Featured Research

from universities, journals, and other organizations

Cigarette Smoke May Alter Immune Response In COPD Exacerbations

Date:
April 14, 2009
Source:
American Thoracic Society
Summary:
Smoking cigarettes is not only the principle cause of chronic obstructive pulmonary disease, but it may change the body's immune responses to bacteria that commonly cause exacerbations of the disease, according to new research in a mouse model.

Smoking cigarettes is not only the principle cause of chronic obstructive pulmonary disease (COPD), but it may change the body's immune responses to bacteria that commonly cause exacerbations of the disease, according to new research in a mouse model.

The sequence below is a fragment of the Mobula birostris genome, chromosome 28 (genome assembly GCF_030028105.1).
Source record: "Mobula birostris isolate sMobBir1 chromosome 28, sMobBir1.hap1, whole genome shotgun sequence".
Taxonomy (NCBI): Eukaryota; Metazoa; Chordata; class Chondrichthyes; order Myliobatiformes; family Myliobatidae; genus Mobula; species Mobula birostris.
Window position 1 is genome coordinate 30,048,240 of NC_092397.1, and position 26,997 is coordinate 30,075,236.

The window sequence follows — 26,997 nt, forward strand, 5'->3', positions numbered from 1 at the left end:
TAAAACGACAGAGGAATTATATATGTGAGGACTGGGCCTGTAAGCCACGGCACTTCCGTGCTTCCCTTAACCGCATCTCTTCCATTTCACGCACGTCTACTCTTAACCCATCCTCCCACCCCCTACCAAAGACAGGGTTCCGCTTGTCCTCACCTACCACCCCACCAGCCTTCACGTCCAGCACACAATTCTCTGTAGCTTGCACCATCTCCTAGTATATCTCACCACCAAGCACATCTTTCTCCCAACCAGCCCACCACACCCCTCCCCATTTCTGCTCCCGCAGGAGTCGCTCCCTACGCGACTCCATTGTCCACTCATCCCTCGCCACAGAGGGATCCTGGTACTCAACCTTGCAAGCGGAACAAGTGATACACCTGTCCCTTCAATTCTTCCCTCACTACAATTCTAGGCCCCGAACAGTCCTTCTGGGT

Related Articles


"It is well established that smoking is the main risk factor for COPD. But our research also suggests that cigarette smoke substantially changes the immune response to bacteria, which means that patients with COPD who smoke are weakening their body's ability to deal effectively with bacterial invaders. This may cause even further progression of the disease," said Martin Stämpfli, Ph.D., an associate professor at McMaster University, the principle investigator of the study.

"We wanted to see whether and how cigarette smoke would change the inflammatory response to the bacteria that is the culprit behind many COPD exacerbations, nontypeable Haemophilus influenzae or NTHI."

Their results were published in the second issue of April of the American Journal of Respiratory and Critical Care Medicine.